# Data Storage

# About

# Background

Pomerium keeps persistent state out of most components, but an identity-aware access proxy must maintain some data about every user's session. Historically, all user/session related data was stored in cookies, but this quickly became challenging.

  • Cookie and header limits would impact large organizations and some IdPs
  • SPAs would break when session cookies expired
  • No central visibility or management of existing sessions
  • Group membership was fixed from session creation
  • Slow initial authentication flow to fetch user data

To address these limitations, the Pomerium cache service runs a number of internal services responsible for maintaining data and state.

# Design

Internal to the cache service, the databroker is responsible for providing a stateful storage layer. Services which require high performance maintain a streaming local cache of the contents of the databroker, while others may call databroker in real time. Only the databroker is expected to maintain authoritative state.

# Persistence

At this time, most data stored by Pomerium is externally sourced and recoverable at startup (eg, group membership). The notable exception is user sessions. If the data hosted by the databroker is lost, users will need to log in through their IdP again at next session expiration.

To prevent early session loss in production deployments, persistent storage backends are available for configuration in the databroker. Use of these is strongly encouraged, but smaller or non-production deployments can make use of an in-memory storage layer if external dependencies are not practical or justifiable.

# Backends

Configuration options for each backend are detailed in cache configuration reference.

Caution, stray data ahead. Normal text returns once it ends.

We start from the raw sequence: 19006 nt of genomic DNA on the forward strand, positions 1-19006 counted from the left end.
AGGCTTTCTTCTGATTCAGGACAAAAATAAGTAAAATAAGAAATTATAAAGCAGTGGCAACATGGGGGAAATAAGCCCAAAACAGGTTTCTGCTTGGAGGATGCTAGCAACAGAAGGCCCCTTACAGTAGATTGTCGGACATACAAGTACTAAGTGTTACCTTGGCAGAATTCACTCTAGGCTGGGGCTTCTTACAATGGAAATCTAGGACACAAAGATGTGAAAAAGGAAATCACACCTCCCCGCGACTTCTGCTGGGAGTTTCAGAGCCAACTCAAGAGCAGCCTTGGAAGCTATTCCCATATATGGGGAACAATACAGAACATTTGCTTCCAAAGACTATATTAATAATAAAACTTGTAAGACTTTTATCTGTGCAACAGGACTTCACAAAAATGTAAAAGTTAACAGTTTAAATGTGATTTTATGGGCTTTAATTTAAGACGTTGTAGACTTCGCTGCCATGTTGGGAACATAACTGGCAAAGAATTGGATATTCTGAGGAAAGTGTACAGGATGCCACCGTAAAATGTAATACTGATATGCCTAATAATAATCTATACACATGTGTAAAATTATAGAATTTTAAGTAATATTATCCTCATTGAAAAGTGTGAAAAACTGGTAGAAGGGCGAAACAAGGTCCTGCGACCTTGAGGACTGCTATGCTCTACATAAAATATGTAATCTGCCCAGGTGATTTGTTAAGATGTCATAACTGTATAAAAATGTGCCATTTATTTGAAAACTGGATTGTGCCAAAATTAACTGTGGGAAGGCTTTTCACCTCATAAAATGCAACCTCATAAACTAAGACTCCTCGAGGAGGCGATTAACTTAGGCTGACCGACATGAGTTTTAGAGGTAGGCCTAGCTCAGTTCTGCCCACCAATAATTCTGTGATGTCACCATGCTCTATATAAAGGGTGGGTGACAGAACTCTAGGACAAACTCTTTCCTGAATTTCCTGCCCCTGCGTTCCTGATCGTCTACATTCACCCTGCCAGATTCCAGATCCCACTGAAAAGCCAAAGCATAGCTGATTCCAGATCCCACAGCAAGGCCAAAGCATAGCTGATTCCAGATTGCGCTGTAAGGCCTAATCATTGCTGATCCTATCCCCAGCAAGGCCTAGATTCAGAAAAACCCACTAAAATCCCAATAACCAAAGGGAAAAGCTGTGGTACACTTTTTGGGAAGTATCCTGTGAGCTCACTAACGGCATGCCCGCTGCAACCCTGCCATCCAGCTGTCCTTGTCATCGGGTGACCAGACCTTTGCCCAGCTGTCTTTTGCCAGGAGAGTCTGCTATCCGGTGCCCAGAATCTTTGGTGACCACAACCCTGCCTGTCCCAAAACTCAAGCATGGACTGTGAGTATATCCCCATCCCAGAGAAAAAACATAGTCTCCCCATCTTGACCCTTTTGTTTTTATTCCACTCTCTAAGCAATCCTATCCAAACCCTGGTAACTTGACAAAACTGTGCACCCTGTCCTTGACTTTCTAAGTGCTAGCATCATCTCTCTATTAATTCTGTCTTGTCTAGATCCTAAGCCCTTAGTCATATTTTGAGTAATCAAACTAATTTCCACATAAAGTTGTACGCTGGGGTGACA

In all backends, Pomerium encrypts record values. This ensures security of all records at rest, regardless of data store capabilities. While this prevents many classes of attack vector, additional security measures should always be taken to secure data in transit and minimize access to the backends themselves.

Please see Pomerium backend and upstream storage system documentation for best practices.

# In-Memory

  • Cache Service HA: no
  • Data Store HA: no
  • Data Persistence: no

The default storage backend for databroker is memory based. This backend provides easy deployment semantics but is not persistent or highly available. Running more than one cache instance configured for memory backed storage is not supported and will lead to non-deterministic behavior.

# Redis

  • Cache Service HA: yes
  • Data Store HA: yes
  • Data Persistence: yes

The Redis based backend supports multiple cache instances and persistence across restarts. We recommend a dedicated redis instance for Pomerium to provide the strongest security and performance guarantees.

# High Availability

Redis should be configured to provide high availability via replication (opens new window) and failover. Sentinal and cluster are not supported at this time.

# Security

Pomerium supports and strongly encourages ACL (opens new window) based authentication. To set up an ACL for pomerium, use the following template:

ACL setuser pomerium on >[MYPASSWORD] ~* +@all -@scripting -@dangerous -@admin -@connection

Pomerium supports and strongly encourages TLS (opens new window) support in Redis version 6. Both traditional and mutual TLS are supported.

Example secure configuration:

databroker_storage_connection_string: rediss://pomerium:MYSECUREPASSWORD@[HOST]:6379/
databroker_storage_cert_file: /tls/client.pem
databroker_storage_key_file: /tls/client.key
databroker_storage_ca_file: /tls/ca.pem


the second s in rediss is intentional and turns on TLS support